Disappointing reporting;Letter

26th June 1998 at 01:00
OVER recent years members of the Educational Institute of Scotland have grown accustomed to biased reporting from some areas of the media, but the TES Scotland has maintained its high standing among most teachers. Therefore it is disappointing to find a less than comprehensive account of the Higher Still debate at the recent EIS annual meeting (June 12).

As the mover of the successful resolution, I should like to point out that there was no official executive council position on the motion or the Glasgow amendment. At our executive council meeting it had been decided that council members could vote as they saw fit. There was agreement that the debate was about tactics, not principle. Both sides in the debate recognised that a ballot was on the cards - the real question was "when" rather than "if".

No one at the executive council proposed that the threat of a boycott should be abandoned. Therefore your report is inaccurate when it says that delegates threw out a motion from the "executive".

The editorial is correct when it says that those who supported a ballot in September were not all from the usual "far left". A number of us were from executive council. We had three members of the EIS education committee speaking - two of them local association secretaries and the other a local association assistant secretary. One of them is a member of the institute's Higher Still working group and is also on the Higher Still Development Unit's secondary sector group.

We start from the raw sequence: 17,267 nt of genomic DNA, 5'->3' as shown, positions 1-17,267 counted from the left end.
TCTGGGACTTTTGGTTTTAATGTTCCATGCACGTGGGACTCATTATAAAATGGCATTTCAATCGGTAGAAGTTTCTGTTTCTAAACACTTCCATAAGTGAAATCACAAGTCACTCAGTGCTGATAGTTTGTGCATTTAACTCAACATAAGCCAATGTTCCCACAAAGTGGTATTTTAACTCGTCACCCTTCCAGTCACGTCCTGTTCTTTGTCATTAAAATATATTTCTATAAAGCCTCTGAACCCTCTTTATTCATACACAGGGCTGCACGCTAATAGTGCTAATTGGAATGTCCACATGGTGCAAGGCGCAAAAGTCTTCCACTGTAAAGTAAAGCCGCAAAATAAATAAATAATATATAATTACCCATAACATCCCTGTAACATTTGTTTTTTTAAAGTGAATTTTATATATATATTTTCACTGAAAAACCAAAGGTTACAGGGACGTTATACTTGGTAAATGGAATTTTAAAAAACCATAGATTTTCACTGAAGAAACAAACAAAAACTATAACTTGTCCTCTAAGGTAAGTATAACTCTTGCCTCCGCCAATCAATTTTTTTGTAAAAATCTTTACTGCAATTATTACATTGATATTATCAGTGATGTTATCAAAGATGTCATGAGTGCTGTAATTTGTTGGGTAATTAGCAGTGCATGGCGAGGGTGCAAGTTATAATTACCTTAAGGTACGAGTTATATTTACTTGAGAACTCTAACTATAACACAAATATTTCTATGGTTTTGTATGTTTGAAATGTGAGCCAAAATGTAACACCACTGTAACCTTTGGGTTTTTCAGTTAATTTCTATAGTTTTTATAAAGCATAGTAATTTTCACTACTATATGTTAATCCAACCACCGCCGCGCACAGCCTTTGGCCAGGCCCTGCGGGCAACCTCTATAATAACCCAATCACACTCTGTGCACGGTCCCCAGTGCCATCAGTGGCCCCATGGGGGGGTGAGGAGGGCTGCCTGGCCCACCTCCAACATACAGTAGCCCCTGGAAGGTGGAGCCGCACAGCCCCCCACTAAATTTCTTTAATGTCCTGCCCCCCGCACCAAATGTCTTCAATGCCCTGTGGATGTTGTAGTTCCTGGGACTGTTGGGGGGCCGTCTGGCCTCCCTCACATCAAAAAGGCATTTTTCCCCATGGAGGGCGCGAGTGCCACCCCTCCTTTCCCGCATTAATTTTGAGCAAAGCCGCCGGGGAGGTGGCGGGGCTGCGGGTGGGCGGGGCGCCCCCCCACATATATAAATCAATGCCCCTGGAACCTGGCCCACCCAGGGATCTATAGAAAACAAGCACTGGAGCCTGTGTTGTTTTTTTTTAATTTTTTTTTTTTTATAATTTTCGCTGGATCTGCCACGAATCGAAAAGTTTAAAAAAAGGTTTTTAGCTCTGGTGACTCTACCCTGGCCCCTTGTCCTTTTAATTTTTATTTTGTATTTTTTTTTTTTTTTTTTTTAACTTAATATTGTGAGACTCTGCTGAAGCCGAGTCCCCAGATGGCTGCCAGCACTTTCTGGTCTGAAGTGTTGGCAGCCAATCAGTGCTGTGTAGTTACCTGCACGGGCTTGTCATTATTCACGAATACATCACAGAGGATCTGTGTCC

Many reasons for an early boycott of Higher Still were put forward. Unfortunately, the more "sexy" points in debate tended to be reported. Therefore I should like to recap on a few salient points from a debate that lasted nearly two hours.

Firstly, local authorities have neither the funding nor the structures to implement such a major programme in a satisfactory way.

Secondly, those who oppose the introduction of Higher Still can be counted on the fingers of one hand. Almost everyone who spoke in favour of an early boycott pointed out that they were in favour of a properly funded, properly resourced and properly structured Higher Still programme. Teachers wish quality provision for their students. "Opportunity for all, not chaos for all," was how one supporter put it.

Thirdly, the EIS rejected calls for a boycott at its AGMs in 1995 and 1997. In fact, some of those who spoke for a boycott this time had previously spoken against one. The institute had been involved in discussions since 1995, but given its imminent introduction delegates felt a decision had to be made now.

Finally, it is time that parents should be made aware of these problems.

Bill Ramsay EIS executive council member, South Lanarkshire Local Association

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